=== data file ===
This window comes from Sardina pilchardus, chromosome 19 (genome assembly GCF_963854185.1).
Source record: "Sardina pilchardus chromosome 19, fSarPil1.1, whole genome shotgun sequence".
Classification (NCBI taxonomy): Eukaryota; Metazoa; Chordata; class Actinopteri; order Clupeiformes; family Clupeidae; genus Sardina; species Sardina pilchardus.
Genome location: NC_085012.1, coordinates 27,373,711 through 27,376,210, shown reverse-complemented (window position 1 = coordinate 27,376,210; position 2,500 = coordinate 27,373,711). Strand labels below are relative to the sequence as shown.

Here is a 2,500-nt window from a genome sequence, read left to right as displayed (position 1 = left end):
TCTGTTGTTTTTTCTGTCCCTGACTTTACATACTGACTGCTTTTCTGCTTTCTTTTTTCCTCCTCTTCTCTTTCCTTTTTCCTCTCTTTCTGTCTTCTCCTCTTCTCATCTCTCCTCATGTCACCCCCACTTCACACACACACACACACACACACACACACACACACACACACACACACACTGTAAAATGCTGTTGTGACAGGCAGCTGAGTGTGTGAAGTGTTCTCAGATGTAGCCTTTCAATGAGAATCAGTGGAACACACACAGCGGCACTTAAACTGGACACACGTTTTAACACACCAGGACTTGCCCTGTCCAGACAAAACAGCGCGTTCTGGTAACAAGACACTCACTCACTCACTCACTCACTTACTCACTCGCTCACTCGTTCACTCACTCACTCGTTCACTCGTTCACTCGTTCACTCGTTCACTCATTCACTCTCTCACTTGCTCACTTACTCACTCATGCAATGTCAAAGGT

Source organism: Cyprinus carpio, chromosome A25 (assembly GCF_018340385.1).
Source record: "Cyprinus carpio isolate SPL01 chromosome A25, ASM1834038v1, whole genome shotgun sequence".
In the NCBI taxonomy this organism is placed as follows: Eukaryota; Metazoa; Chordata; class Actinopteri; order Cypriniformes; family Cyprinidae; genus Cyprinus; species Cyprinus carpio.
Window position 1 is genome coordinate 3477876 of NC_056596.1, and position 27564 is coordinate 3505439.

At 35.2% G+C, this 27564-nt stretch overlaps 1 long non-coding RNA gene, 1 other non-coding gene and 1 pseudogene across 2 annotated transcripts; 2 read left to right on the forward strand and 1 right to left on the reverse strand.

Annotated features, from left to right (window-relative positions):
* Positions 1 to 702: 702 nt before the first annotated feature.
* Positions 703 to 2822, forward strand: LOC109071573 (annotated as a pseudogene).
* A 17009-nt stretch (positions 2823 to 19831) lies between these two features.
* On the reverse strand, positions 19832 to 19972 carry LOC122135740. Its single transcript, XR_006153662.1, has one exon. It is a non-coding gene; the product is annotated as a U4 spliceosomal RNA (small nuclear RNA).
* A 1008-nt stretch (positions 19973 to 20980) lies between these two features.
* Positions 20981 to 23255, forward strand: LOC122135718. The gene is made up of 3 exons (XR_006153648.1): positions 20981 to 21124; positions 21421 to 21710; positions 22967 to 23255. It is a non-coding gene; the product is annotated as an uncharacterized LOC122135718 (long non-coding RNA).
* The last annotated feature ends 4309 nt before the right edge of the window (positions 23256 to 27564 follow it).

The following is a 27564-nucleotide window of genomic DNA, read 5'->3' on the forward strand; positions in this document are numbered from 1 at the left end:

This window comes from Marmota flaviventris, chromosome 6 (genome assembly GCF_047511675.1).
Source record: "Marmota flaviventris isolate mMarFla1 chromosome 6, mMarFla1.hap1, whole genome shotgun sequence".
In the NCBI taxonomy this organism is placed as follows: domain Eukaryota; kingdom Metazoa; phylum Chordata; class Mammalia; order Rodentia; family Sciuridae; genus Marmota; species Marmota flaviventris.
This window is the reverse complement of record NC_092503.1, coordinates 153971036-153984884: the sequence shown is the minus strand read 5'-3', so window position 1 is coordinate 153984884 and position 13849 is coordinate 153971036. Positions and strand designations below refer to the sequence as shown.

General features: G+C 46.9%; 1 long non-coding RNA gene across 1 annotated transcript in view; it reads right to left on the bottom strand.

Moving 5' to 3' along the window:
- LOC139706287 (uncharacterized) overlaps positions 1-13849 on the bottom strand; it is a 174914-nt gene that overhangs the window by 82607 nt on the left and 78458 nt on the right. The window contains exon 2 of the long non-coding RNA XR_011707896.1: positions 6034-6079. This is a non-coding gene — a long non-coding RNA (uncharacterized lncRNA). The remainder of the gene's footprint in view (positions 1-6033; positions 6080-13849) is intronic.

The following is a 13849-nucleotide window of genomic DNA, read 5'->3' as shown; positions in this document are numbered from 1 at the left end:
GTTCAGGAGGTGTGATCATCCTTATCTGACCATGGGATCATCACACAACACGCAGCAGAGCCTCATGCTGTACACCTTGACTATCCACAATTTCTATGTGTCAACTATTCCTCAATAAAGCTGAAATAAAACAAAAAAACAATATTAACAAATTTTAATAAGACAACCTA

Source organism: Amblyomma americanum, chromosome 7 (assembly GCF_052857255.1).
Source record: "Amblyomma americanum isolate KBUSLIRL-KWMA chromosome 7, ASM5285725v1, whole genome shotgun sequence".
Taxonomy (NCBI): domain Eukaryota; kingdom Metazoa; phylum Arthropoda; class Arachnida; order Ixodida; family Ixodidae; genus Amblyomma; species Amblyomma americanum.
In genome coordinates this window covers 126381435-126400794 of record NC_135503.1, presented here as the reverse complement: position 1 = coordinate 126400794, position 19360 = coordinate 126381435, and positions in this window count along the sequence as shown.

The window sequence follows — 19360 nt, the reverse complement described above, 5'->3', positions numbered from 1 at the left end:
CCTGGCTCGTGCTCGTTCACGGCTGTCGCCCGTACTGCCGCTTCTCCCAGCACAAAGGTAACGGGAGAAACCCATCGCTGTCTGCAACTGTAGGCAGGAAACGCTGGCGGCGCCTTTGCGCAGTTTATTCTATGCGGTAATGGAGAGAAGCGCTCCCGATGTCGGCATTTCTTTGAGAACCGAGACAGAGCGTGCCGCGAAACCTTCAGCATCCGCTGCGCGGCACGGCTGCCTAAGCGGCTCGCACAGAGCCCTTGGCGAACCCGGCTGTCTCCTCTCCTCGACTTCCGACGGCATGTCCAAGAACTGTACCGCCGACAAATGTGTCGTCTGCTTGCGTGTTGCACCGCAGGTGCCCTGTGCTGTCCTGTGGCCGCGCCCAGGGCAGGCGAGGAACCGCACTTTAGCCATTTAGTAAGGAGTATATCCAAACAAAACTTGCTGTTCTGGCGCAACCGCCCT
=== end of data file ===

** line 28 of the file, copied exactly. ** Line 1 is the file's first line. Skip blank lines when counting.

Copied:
The following is a 13849-nucleotide window of genomic DNA, read 5'->3' as shown; positions in this document are numbered from 1 at the left end: